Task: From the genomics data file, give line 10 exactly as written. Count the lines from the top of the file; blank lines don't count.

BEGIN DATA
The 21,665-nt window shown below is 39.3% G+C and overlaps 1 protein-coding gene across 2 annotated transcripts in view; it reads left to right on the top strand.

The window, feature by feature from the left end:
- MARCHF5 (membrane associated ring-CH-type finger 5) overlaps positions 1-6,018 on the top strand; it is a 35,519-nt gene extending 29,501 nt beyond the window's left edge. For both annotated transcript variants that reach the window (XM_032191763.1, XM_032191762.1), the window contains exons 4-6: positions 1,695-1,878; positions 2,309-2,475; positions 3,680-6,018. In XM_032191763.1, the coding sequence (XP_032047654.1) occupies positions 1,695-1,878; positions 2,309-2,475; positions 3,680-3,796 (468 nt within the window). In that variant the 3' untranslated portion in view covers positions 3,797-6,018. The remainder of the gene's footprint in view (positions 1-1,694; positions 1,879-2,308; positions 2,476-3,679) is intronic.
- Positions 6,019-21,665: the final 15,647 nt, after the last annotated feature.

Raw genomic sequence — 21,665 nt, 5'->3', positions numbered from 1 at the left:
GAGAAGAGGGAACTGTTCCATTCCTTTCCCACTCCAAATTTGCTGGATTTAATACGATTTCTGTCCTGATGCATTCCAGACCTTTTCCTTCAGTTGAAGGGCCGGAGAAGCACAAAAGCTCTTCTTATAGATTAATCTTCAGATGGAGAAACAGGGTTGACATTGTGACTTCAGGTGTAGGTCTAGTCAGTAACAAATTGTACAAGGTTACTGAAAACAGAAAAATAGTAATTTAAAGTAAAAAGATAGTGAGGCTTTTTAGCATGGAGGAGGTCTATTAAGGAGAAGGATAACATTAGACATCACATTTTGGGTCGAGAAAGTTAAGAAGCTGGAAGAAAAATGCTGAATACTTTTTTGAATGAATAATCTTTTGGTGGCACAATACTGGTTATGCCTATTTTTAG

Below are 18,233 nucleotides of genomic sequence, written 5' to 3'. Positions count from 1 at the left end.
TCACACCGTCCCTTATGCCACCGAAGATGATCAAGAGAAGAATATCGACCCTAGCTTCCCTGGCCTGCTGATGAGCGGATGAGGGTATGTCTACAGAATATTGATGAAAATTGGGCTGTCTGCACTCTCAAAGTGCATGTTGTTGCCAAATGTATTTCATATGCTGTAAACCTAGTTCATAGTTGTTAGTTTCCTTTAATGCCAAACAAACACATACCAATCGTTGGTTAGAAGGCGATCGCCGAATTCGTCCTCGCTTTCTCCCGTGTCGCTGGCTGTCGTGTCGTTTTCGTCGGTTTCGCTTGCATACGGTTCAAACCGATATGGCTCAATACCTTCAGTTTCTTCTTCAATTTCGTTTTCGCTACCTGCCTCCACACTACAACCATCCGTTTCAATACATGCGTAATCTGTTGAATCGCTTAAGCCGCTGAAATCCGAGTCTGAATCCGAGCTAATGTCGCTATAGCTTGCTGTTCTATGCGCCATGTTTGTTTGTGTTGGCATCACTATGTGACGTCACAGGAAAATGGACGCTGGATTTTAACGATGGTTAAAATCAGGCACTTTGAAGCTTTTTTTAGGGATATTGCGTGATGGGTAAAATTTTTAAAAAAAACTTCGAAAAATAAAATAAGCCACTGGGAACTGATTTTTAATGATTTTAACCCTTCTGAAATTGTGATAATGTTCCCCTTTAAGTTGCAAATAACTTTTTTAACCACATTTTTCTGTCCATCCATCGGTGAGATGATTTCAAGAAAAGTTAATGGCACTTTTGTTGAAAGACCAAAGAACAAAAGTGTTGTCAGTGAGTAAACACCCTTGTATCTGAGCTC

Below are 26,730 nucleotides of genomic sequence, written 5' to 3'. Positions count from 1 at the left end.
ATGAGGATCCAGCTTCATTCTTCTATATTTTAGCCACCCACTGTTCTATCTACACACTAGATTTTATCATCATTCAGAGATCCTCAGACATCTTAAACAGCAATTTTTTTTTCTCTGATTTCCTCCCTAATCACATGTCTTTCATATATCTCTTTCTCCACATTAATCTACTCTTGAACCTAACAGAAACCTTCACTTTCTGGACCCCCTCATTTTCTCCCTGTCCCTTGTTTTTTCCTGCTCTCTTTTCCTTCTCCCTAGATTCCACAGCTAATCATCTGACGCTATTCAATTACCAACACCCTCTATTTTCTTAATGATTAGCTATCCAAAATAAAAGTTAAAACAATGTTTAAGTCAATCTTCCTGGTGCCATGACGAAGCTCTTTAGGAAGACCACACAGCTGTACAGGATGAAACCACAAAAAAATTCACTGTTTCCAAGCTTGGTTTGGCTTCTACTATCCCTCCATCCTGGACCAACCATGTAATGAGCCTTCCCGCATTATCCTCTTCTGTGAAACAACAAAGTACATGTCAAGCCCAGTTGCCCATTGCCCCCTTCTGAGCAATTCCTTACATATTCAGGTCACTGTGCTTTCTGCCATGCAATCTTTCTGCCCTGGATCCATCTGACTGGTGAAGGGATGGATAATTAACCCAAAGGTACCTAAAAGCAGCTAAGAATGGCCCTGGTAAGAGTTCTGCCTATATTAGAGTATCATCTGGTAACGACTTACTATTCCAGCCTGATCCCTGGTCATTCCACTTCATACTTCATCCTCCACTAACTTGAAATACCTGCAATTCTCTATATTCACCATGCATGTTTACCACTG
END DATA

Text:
ATGAGGATCCAGCTTCATTCTTCTATATTTTAGCCACCCACTGTTCTATCTACACACTAGATTTTATCATCATTCAGAGATCCTCAGACATCTTAAACAGCAATTTTTTTTTCTCTGATTTCCTCCCTAATCACATGTCTTTCATATATCTCTTTCTCCACATTAATCTACTCTTGAACCTAACAGAAACCTTCACTTTCTGGACCCCCTCATTTTCTCCCTGTCCCTTGTTTTTTCCTGCTCTCTTTTCCTTCTCCCTAGATTCCACAGCTAATCATCTGACGCTATTCAATTACCAACACCCTCTATTTTCTTAATGATTAGCTATCCAAAATAAAAGTTAAAACAATGTTTAAGTCAATCTTCCTGGTGCCATGACGAAGCTCTTTAGGAAGACCACACAGCTGTACAGGATGAAACCACAAAAAAATTCACTGTTTCCAAGCTTGGTTTGGCTTCTACTATCCCTCCATCCTGGACCAACCATGTAATGAGCCTTCCCGCATTATCCTCTTCTGTGAAACAACAAAGTACATGTCAAGCCCAGTTGCCCATTGCCCCCTTCTGAGCAATTCCTTACATATTCAGGTCACTGTGCTTTCTGCCATGCAATCTTTCTGCCCTGGATCCATCTGACTGGTGAAGGGATGGATAATTAACCCAAAGGTACCTAAAAGCAGCTAAGAATGGCCCTGGTAAGAGTTCTGCCTATATTAGAGTATCATCTGGTAACGACTTACTATTCCAGCCTGATCCCTGGTCATTCCACTTCATACTTCATCCTCCACTAACTTGAAATACCTGCAATTCTCTATATTCACCATGCATGTTTACCACTG